What does the kit include?
Bass drum with two small toms, snare drum, standing tom, 14″ hi-hat top, 16″ crash, 20″ ride, and all mounting hardware required to assemble. Drumsticks are not included.
Where can I get these?
“Yamaha drums are sold through a network of music dealers,” says Tetzlaff. “We have a dealer locator on our website or they can also check the web for on-line retailers.” He points out that “music dealers are a great resource as they will provide advice and parts and service. They will recommend sticks and other accessories that help a beginning student. Some stores also provide drumming lessons.”
On the other hand, if you don’t have access to a local music dealer, “on-line retailers provide suggested accessories and on-line lessons are becoming more popular.”
So if you’re interested in learning drums, there are plenty of ways to get the drums and to learn to play them.
Is it normal for drum heads to be marked by the drumsticks?
As I mentioned earlier, I’m a novice, temporarily testing out this drum kit for evaluation purposes. So it was with some concern that I noticed that the surface of the drum did not look pristine after using it. However, I was reassured by Tetzlaff that “Drums heads will show marks after use – it’s common for drums that have been played to look bit dirty and show marks. Drum heads are similar to tires on a car and need to be changed when worn. Used drumheads start to sound dead (reduced resonance or tone). The snare drum head is the most common head changed or replaced as the drum is played a lot. Typically we change the top (batter side) tom heads as a group so the heads match. The bass drum head should last quite a while without much in the way of tuning or replacement.”
Yamaha Drum Marketing Manager Steven Fisher added that “the heads that are shipped with the kit are standard-quality heads that are sturdy enough to get the player started. After some time playing, and once the new player has had some time to decide whether to stick with it, there’s the option of replacing the standard heads (once they start showing wear and pitting) with premium heads that will last for the long haul.”
Further, he added, “since the Rydeen kit is an entry-level kit, the standard heads are one way that Yamaha keeps the price tag low while still meeting the needs of newcomers to drumming. While the drums do ship with quality heads, they don’t commit you to paying for more expensive components until you’re sure you want to continue as a drummer.”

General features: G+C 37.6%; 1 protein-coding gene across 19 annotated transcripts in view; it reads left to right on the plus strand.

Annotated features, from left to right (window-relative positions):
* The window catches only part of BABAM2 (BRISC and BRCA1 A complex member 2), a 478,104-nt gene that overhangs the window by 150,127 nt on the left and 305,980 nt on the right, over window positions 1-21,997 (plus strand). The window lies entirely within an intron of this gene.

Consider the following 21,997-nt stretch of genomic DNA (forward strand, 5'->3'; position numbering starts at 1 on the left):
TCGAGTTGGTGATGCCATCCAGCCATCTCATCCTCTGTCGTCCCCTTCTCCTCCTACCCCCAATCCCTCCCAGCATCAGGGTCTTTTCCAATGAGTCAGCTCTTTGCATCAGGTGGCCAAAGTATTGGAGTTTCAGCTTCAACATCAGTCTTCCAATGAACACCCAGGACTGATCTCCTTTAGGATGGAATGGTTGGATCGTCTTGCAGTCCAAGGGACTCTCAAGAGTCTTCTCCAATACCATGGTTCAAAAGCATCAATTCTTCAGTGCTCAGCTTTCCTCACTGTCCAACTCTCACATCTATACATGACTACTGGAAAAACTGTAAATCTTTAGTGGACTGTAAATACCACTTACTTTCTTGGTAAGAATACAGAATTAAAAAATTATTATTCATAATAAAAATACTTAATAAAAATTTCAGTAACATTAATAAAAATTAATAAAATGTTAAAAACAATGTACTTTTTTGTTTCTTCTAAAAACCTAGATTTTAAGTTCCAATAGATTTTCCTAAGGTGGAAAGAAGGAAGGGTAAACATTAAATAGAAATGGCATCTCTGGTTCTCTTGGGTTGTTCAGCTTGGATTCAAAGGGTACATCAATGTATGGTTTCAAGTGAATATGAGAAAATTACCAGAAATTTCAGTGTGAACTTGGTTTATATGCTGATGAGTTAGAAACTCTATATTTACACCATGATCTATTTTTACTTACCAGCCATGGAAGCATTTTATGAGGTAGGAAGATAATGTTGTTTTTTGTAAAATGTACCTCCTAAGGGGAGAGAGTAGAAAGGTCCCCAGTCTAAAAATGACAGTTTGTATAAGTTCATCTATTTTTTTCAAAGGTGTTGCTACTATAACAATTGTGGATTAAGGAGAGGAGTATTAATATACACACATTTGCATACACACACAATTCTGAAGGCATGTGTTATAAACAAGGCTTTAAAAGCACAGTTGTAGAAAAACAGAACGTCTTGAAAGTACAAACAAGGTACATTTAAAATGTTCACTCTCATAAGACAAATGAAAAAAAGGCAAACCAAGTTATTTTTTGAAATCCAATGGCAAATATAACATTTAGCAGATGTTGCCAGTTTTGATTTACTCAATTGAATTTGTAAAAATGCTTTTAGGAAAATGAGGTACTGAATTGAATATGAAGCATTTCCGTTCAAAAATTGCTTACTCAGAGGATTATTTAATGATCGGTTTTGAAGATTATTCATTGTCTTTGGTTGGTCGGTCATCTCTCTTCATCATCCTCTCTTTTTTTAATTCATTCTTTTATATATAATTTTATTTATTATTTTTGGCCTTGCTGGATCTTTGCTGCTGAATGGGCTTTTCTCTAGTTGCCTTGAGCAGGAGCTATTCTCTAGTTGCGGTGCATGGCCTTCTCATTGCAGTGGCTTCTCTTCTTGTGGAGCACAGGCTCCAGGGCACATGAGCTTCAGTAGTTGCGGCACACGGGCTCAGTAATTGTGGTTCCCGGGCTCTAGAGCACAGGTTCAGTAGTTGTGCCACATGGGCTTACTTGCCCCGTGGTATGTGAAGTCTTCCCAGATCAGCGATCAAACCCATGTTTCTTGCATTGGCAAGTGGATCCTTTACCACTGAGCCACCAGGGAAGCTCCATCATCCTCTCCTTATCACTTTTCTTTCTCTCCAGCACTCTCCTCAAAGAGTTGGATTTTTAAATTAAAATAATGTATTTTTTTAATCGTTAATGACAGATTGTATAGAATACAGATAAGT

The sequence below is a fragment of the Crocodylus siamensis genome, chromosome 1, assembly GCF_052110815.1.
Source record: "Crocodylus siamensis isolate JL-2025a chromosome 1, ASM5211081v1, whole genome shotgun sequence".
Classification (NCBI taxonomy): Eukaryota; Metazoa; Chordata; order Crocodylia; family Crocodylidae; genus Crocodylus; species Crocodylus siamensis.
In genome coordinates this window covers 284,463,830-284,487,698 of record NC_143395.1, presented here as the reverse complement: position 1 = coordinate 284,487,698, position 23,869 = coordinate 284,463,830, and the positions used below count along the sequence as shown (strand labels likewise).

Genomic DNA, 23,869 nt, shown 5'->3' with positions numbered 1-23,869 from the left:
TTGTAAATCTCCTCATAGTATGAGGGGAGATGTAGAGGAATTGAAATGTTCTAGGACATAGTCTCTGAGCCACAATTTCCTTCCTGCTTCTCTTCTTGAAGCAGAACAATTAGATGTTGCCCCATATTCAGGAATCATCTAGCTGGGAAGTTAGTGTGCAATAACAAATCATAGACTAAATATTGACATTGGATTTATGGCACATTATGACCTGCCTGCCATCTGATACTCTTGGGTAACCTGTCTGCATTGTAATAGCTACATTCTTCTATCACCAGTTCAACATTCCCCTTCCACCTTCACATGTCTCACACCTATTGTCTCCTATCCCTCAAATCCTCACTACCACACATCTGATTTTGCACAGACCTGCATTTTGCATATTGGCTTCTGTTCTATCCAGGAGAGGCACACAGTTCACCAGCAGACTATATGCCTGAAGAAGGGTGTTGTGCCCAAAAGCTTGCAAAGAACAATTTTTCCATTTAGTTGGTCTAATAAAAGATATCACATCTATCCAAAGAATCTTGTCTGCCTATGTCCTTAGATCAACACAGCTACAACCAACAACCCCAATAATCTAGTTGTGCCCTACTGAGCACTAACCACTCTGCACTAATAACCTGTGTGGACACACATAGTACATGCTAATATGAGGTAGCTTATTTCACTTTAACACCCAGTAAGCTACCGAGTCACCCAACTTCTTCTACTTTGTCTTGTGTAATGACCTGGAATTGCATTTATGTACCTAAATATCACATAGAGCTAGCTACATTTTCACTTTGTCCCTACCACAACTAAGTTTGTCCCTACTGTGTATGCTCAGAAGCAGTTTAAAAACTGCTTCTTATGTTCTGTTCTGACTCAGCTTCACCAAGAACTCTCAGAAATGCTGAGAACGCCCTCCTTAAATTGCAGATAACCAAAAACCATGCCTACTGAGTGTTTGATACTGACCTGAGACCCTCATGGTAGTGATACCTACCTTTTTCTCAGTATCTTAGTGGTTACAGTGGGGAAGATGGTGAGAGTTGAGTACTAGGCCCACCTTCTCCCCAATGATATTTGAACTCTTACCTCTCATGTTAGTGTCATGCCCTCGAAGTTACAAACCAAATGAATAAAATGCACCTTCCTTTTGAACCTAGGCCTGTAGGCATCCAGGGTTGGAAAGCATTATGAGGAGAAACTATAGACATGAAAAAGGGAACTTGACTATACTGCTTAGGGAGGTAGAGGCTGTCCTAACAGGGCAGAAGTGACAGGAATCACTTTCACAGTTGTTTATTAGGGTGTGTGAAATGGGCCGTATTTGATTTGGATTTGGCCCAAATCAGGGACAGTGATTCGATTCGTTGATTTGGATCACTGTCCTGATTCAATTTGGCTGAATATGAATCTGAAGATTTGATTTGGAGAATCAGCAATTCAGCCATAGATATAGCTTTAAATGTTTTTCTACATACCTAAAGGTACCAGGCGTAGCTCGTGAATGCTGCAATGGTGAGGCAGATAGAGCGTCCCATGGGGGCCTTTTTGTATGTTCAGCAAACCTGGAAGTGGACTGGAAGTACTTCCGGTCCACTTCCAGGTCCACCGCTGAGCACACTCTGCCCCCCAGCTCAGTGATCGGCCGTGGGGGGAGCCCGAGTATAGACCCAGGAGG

Joel Tetzlaff pointed out that “Yamaha has put an emphasis on making this kit durable and with a good sound quality. The kit should be fun to play and requires little upkeep for a younger drummer. As with many entry level kits the hardware is weak and will start to break, With the Rydeen drumset, we have improved and reinforced the parts that typically break or have issues so the drummer can focus on the best part of drumming – playing drums!”
We signed my youngest up for drum lessons for a brief while, and this honestly may have been a bit much for him, since he hadn’t even started with a single snare drum. The excitement of banging on the full kit made him less eager to master the fundamentals. So maybe starting out with a full drum kit wasn’t the wisest idea. Maybe starting with just a snare drum and mastering the fundamentals would have been a better approach. But he’d been asking for lessons for a long time, and I used this review opportunity as my impetus to finally sign him up.
Honestly, though, since he’s already learning ukulele and piano, we decided that investing in a full drum kit at this time probably isn’t the best idea. For us. At this time.
But if or when we do decide to investment a drum set? This one is a winner in my book.
Final tip: one accessory you’ll want to get when picking out your drum set is a metronome, even if it’s an app on your phone that you connect to Bluetooth speakers. The standard piano one is not going to be loud enough to be heard over the drumming.
And while I’m unlikely to convince you that the drums are a good instrument choice, I feel it appropriate to share the wise words of Betsey (Andy’s mom): “They’re loud, but they’re never off-key.”
As for Andy? We thought he’d humor us by stopping by for five or ten minutes, but he stuck around for an hour. It was great. And a real testament to the drum set.
Disclaimer: GeekMom Nivi was loaned this drum kit by Yamaha for review purposes, but all opinions are entirely her own.